Ay! go to the grave of buried love and meditate! There settle the account with thy conscience for every past benefit unrequited-every past endearment unregarded—of that departed being, who can never-never -never return to be soothed by thy contrition !--If thou art a child, and hast ever added a sorrow to the soul, or a furrow to the silvered brow, of an affectionate parent–if thou art a husband, and hast ever caused the fond bosom that ventured its whole happiness in thy arms, to doubt one moment of thy kindness or thy truth,—if thou art a friend, and hast ever wronged, in thought, or word, or deed, the spirit that generously confided in thee, -if thou art a lover, and hast ever given one unmerited pang to that true heart which now lies cold and still beneath thy feet;—then be sure that every unkind look, every ungracious word, every ungentle action, will come thronging back upon thy memory, and knocking dolefully at thy soul; then be sure that thou wilt lie down, sorrowing and repentant, on the grave, and utter the unheard groan, and pour the unavailing tear-more deep, more bitter, because unheard and unavailing !

Then weave thy chaplet of flowers, and strew the beauties of nature about the grave; console thy broken spirit, if thou canst, with these tender, yet futile tributes of regret : but, take warning by the bitterness of this thy contrite affliction over the dead, and henceforth be more faithful and affectionate in the discharge of thy duties to the living.

THE WAY TO WEALTH.

DR. BENJAMIN FRANKLIN.

COURTEOUS READER,— I have heard that nothing gives an author so great pleasure as to find his works respectfully quoted by others. Judge, then, how much I must have been gratified by an incident I am going to relate

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to you. I stopped my horse, lately, where a great number of people were collected at an auction of merchant's goods. The hour of the sale not being come, they were conversing on the badness of the times; and one of the company called to a plain, clean old man, with white locks, “Pray, father Abraham, what think you of the times ?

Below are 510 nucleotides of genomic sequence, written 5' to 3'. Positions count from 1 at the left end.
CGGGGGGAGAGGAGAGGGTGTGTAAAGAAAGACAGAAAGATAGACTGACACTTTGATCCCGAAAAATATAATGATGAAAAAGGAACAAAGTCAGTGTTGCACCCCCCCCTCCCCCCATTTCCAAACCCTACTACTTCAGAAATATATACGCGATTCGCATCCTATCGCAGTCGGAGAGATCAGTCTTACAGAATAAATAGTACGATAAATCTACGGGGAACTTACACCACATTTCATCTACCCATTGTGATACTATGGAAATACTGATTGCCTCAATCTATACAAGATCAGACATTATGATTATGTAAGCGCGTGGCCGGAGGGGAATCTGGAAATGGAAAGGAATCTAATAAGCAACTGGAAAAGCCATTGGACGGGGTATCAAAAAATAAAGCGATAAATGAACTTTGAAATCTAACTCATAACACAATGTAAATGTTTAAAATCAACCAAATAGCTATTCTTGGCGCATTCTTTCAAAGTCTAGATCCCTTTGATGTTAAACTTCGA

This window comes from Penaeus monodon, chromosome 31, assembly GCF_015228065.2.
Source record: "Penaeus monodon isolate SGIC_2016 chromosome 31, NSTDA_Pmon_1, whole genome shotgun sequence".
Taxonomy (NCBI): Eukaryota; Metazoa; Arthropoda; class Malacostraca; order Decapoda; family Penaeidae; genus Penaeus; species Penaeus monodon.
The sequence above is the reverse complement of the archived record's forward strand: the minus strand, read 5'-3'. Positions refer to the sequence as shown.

Will not those heavy taxes quite ruin the country? How shall we be ever able to pay them? What would you advise us to ?” Father Abraham stood up, and replied, “If you

would have my advice I will give it you in short: ‘for a word to the wise is enough,' as Poor Richard says." They joined in desiring him to speak his mind, and, gathering round him, he proceeded as follows:

“Friends,” says he, “the taxes are, indeed, very heavy, and if those laid on by the Government were the only ones we had

pay we might more easily discharge them; but we have many others, and much more grievous to some of us. We are taxed twice as much by our idleness, three times as much by our pride, and four times as much by our folly; and from these taxes the commissioners cannot ease or deliver us by allowing an abatement. However, let us hearken to good advice, and something may be done for us; "God helps them that help themselves,' as Poor Richard says.

“I. It would be thought a hard government that should tax its people one-tenth part of their time to be employed in its service; but idleness taxes many of us much more; sloth, by bringing on diseases, absolutely shortens life. Sloth, like rust, consumes faster than labour wears, while the used key is always bright, as Poor Richard says—'But dost thou love life, then do not squander time, for that is the stuff life is made of,' as Poor Richard says. How much more than is necessary do we spend in sleep! forgetting that the sleeping fox catches no poultry, and that there will be sleeping enough in the grave,' as Poor Richard says.

* If time be of all things the most precious, wasting